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Upriver communities join Bethel in search for answers regarding poor-performing heating fuel purchased from Vitus

A fuel filter containing thickened "No. 1" diesel heating fuel purchased from Vitus Energy is seen outside of a home in Bethel on Dec. 26, 2023.
Jim Chaliak
A fuel filter containing thickened "No. 1" diesel heating fuel purchased from Vitus Energy is seen outside of a home in Bethel on Dec. 26, 2023.

In the wake of reports of widespread heating system issues related to gelling fuel in Bethel and multiple communities along the Kuskokwim River, Vitus Energy has offered few specifics regarding poor-performing fuel sold to customers sometime before Christmas.

In an emailed statement on Dec. 29, Vitus CEO Mark Smith said the company is responding to complaints from affected customers with service calls to treat any remaining fuel, and that it is shipping an additive to “select locations where some customers may have received some portion of the fuel in question.”

The company did not say which communities were being sent the anti-gel fuel additive, but multiple people on Facebook have reported gelling issues in the middle Kuskokwim River community of Sleetmute and as far upriver as McGrath, where temperatures reached nearly 45 below zero on Christmas. Power utilities for both villages currently use diesel fuel purchased from Vitus.

Steve Graham, maintenance director for the Iditarod Area School District – comprising seven schools on both the Yukon and Kuskokwim rivers – said that schools in McGrath and Takotna heated with fuel purchased from Vitus had both faced issues with fuel gelling since Christmas.

Graham was able to keep heating systems running at the school in McGrath using a popular additive called Diesel 911. He said on Dec. 30 that he was expecting a shipment of another effective anti-gel additive from Vitus sometime in the coming days, and that he was pleased with the company’s response time.

In Bethel, a sales assistant at NAPA Auto Parts, one of the few places in town selling Diesel 911, said the store had sold out of its stocks within an hour of opening on the day after Christmas.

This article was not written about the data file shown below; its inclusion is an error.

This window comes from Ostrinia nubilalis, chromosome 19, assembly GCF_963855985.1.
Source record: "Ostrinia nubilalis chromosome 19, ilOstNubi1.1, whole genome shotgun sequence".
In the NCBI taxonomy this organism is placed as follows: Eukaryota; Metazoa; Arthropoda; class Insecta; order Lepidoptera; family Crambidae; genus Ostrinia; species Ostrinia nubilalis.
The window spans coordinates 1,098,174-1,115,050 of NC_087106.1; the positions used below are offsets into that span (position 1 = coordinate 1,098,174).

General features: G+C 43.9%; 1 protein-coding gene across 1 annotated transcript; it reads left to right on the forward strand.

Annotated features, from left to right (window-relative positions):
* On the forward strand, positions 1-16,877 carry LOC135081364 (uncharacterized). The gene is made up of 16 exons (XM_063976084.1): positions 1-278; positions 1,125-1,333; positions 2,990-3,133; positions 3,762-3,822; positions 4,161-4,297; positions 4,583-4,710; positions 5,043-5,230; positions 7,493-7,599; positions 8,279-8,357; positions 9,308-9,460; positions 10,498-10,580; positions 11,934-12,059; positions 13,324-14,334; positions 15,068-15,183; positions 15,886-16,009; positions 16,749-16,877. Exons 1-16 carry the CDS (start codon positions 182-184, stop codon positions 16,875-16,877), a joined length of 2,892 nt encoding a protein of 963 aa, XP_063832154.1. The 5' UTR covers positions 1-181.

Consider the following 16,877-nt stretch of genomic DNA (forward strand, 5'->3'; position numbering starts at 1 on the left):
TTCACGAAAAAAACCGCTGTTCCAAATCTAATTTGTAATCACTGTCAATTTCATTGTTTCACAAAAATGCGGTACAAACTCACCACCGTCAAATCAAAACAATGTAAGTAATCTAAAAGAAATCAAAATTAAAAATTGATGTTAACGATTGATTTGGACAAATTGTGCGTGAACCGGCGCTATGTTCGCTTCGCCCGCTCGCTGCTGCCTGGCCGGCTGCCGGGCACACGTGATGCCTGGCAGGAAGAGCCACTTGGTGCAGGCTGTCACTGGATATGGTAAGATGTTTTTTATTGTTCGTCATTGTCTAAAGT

On Dec. 29, Bethel resident Susan Taylor called into KYUK’s Talkline show to share what she had heard about people’s holiday heating woes.

“I think every furnace repair person in this town spent Christmas day away from their family addressing these calls they were getting,” Taylor said.

Anchorage-based lawyer Myron Angstman is currently gathering accounts from people who were sold the poor-performing fuel in preparation for a potential civil suit against Vitus.

Angstman responded by phone on Dec. 30 regarding the company’s assertions that it believed it was selling “No. 1” heating fuel as advertised. No. 1 is an Arctic-grade diesel heating fuel with a temperature at which fuel begins to gel or form solids – known as a “cloud point” – as low as -40 degrees Fahrenheit.

“The people in the Delta who have this problem did not deal with the folks overseas or out of state, they dealt with Vitus. And so that's who they will make their claim against, at the outset at least,” Angstman said.

Some have speculated that some customers were already aware of the poor-performing Vitus fuel prior to the spike in heating system issues that coincided with the Christmas cold snap. Bethel resident Fritz Charles, who said he had incurred expenses dealing with the gelling fuel at his home, also called in to KYUK’s Talkline to share his frustration.

“Some of the people knew about the bad fuel issue in the past, but the majority of the people didn't know it was going to get this ridiculously out of hand, out of control. And that is all on Vitus,” Charles said. “If they're willing to at least cover the expenses that the homeowners spent, you know, it's a small price on Vitus, that would be the only right thing to do.”

In a phone call on Dec. 31, Smith said Vitus had a clearer picture of the source and volume of the poor-performing fuel, but declined to offer specifics. Smith said the company was actively following up with all the affected customers they are currently aware of.

In an emailed statement, state Rep. C.J. McCormick said he had been in contact with Vitus and that his office was working to better understand the situation. He encouraged residents of Bethel and communities along the Kuskokwim River to contact him at 907-465-4942 with any information.

Customers affected by gelled fuel can call Vitus Energy at 907-570-8413.

Evan Erickson is a reporter at KYUK who has previously worked as a copy editor, audio engineer and freelance journalist.
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